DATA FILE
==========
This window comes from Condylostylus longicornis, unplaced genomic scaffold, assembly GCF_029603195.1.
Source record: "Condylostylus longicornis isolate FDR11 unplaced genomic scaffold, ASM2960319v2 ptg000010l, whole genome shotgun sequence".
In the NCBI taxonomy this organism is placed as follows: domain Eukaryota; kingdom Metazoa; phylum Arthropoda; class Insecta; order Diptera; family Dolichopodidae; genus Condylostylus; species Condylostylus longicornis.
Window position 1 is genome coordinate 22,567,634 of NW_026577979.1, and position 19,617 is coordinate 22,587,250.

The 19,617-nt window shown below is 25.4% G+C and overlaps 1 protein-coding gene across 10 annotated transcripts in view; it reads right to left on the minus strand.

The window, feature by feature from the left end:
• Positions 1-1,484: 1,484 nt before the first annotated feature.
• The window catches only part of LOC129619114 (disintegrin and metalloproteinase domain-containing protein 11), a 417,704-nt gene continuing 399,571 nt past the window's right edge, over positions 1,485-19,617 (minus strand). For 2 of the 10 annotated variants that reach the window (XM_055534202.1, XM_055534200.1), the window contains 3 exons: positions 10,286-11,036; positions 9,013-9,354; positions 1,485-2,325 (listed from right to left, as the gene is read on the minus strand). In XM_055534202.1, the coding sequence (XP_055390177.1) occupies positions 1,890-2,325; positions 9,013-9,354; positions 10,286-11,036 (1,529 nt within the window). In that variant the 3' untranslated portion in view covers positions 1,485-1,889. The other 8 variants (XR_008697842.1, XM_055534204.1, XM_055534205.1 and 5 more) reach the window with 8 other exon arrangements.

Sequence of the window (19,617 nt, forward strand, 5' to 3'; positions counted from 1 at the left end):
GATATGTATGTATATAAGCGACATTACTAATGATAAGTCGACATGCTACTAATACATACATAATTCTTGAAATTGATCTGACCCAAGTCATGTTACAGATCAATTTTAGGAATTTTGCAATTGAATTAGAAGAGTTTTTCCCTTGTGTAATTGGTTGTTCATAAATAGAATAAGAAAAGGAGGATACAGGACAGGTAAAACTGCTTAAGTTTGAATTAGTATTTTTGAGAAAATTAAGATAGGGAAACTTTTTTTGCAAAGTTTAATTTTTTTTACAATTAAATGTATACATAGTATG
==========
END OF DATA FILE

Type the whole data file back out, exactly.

This window comes from Condylostylus longicornis, unplaced genomic scaffold, assembly GCF_029603195.1.
Source record: "Condylostylus longicornis isolate FDR11 unplaced genomic scaffold, ASM2960319v2 ptg000010l, whole genome shotgun sequence".
In the NCBI taxonomy this organism is placed as follows: domain Eukaryota; kingdom Metazoa; phylum Arthropoda; class Insecta; order Diptera; family Dolichopodidae; genus Condylostylus; species Condylostylus longicornis.
Window position 1 is genome coordinate 22,567,634 of NW_026577979.1, and position 19,617 is coordinate 22,587,250.

The 19,617-nt window shown below is 25.4% G+C and overlaps 1 protein-coding gene across 10 annotated transcripts in view; it reads right to left on the minus strand.

The window, feature by feature from the left end:
• Positions 1-1,484: 1,484 nt before the first annotated feature.
• The window catches only part of LOC129619114 (disintegrin and metalloproteinase domain-containing protein 11), a 417,704-nt gene continuing 399,571 nt past the window's right edge, over positions 1,485-19,617 (minus strand). For 2 of the 10 annotated variants that reach the window (XM_055534202.1, XM_055534200.1), the window contains 3 exons: positions 10,286-11,036; positions 9,013-9,354; positions 1,485-2,325 (listed from right to left, as the gene is read on the minus strand). In XM_055534202.1, the coding sequence (XP_055390177.1) occupies positions 1,890-2,325; positions 9,013-9,354; positions 10,286-11,036 (1,529 nt within the window). In that variant the 3' untranslated portion in view covers positions 1,485-1,889. The other 8 variants (XR_008697842.1, XM_055534204.1, XM_055534205.1 and 5 more) reach the window with 8 other exon arrangements.

Sequence of the window (19,617 nt, forward strand, 5' to 3'; positions counted from 1 at the left end):
GATATGTATGTATATAAGCGACATTACTAATGATAAGTCGACATGCTACTAATACATACATAATTCTTGAAATTGATCTGACCCAAGTCATGTTACAGATCAATTTTAGGAATTTTGCAATTGAATTAGAAGAGTTTTTCCCTTGTGTAATTGGTTGTTCATAAATAGAATAAGAAAAGGAGGATACAGGACAGGTAAAACTGCTTAAGTTTGAATTAGTATTTTTGAGAAAATTAAGATAGGGAAACTTTTTTTGCAAAGTTTAATTTTTTTTACAATTAAATGTATACATAGTATG